One aid provided by software is the ease with which the coding process can be done. Nearly all qualitative software packages now enable users to assign codes by "dragging and dropping". It follows that, because codes are readily assigned, they can (in most cases, depending on package architecture) readily be re-assigned. Many packages provide automated procedures for re-coding. Changes can easily be made to the code which has been assigned, either to a single segment, or to a sub-set, or the complete set, of coded segments. Complexities introduced by context problems are less likely to corrupt the analysis. For example, a researcher working consecutively through the data from 20 interview transcripts, "filling up" a code category with segments which are instances of the code, may encounter in interview 18 a significant variation in the response. This variation may imply the need for a revision of the code. The easier it is to do that, the more likely the researcher is to accommodate the necessary revision. [36]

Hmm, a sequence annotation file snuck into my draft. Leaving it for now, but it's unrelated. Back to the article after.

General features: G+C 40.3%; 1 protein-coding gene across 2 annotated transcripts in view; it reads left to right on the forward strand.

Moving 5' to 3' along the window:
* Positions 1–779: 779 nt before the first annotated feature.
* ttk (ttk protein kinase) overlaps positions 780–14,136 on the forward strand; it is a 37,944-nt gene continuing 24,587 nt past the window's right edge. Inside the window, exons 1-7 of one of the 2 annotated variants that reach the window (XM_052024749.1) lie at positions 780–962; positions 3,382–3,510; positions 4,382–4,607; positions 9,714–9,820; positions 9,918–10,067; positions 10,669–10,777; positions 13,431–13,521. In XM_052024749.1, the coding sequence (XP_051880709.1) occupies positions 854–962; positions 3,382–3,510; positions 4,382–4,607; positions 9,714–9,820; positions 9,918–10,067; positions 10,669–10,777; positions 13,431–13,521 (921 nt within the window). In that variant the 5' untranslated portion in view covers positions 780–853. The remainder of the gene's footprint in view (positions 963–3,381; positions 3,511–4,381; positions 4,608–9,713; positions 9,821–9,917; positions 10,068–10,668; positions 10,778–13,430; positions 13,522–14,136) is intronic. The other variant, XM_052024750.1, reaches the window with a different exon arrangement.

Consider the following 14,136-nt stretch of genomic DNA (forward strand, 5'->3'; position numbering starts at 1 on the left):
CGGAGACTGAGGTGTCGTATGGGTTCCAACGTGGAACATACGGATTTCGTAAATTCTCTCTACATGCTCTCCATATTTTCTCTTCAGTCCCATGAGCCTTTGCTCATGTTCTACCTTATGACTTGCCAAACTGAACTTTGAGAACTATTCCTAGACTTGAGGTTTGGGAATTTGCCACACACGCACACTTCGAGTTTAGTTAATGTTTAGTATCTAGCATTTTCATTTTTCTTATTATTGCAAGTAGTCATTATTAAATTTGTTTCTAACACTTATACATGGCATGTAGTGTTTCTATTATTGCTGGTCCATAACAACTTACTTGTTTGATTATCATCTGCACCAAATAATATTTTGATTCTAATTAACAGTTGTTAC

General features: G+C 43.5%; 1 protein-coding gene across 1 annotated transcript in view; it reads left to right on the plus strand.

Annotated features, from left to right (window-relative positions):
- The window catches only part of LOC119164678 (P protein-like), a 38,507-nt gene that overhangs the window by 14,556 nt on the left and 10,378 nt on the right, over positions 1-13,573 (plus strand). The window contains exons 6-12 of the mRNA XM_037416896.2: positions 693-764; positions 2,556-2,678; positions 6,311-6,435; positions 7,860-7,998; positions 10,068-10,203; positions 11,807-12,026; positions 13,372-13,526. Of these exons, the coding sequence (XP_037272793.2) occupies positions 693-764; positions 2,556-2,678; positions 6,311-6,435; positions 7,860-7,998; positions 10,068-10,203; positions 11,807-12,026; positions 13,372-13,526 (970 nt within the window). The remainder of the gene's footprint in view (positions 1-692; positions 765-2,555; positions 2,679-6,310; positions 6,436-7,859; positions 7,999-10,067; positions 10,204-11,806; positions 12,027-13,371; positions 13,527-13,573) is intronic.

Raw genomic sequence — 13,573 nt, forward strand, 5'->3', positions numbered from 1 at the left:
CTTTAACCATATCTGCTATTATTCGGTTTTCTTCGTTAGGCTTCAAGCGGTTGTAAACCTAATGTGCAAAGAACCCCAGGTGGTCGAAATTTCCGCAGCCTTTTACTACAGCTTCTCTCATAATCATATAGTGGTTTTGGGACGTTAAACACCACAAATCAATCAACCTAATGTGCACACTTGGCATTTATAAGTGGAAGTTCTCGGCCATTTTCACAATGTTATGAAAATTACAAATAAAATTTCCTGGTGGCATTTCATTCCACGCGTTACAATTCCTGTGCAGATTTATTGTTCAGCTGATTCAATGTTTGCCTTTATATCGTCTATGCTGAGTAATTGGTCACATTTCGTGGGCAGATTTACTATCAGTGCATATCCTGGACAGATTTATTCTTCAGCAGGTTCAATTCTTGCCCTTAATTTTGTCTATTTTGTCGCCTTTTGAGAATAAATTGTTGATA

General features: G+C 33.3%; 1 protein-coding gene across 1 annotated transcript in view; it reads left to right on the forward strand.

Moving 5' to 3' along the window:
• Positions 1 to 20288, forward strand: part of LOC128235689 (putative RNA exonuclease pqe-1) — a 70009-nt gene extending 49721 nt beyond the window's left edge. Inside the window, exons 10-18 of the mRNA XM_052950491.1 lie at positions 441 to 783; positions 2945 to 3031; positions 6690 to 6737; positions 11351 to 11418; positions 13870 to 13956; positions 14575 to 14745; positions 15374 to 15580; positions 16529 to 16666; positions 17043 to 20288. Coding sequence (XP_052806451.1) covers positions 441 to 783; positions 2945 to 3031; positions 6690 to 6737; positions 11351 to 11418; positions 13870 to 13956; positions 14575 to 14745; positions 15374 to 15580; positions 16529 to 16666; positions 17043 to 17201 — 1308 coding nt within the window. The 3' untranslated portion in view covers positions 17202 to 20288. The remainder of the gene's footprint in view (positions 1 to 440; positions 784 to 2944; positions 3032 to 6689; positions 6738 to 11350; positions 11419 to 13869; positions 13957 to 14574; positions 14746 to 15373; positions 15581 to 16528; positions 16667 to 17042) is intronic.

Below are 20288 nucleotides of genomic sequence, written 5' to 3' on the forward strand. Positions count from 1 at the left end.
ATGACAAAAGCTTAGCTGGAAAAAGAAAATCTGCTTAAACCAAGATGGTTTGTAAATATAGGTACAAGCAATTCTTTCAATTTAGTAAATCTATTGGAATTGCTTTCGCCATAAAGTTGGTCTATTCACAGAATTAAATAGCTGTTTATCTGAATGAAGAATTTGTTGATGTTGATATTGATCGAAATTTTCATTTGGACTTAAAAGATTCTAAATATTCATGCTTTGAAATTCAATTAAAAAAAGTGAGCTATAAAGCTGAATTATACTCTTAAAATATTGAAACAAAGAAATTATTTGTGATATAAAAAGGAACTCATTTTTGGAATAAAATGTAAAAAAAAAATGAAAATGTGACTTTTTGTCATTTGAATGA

Perhaps more importantly for many secondary analyses which are directed at applying a new conceptual framework to existing data, the use of qualitative software encourages researchers to test the new analysis they are developing against the complete body of data rather than finding a few instances of data supporting their conceptualisation and focussing thereafter largely on those particular instances. If part of the activity involves weighing-up the evidence for particular interpretations, the content analysis capacities of most qualitative software packages can also help. Most packages provide a means to check the proportion of data to which a given code has been assigned, for example. [37]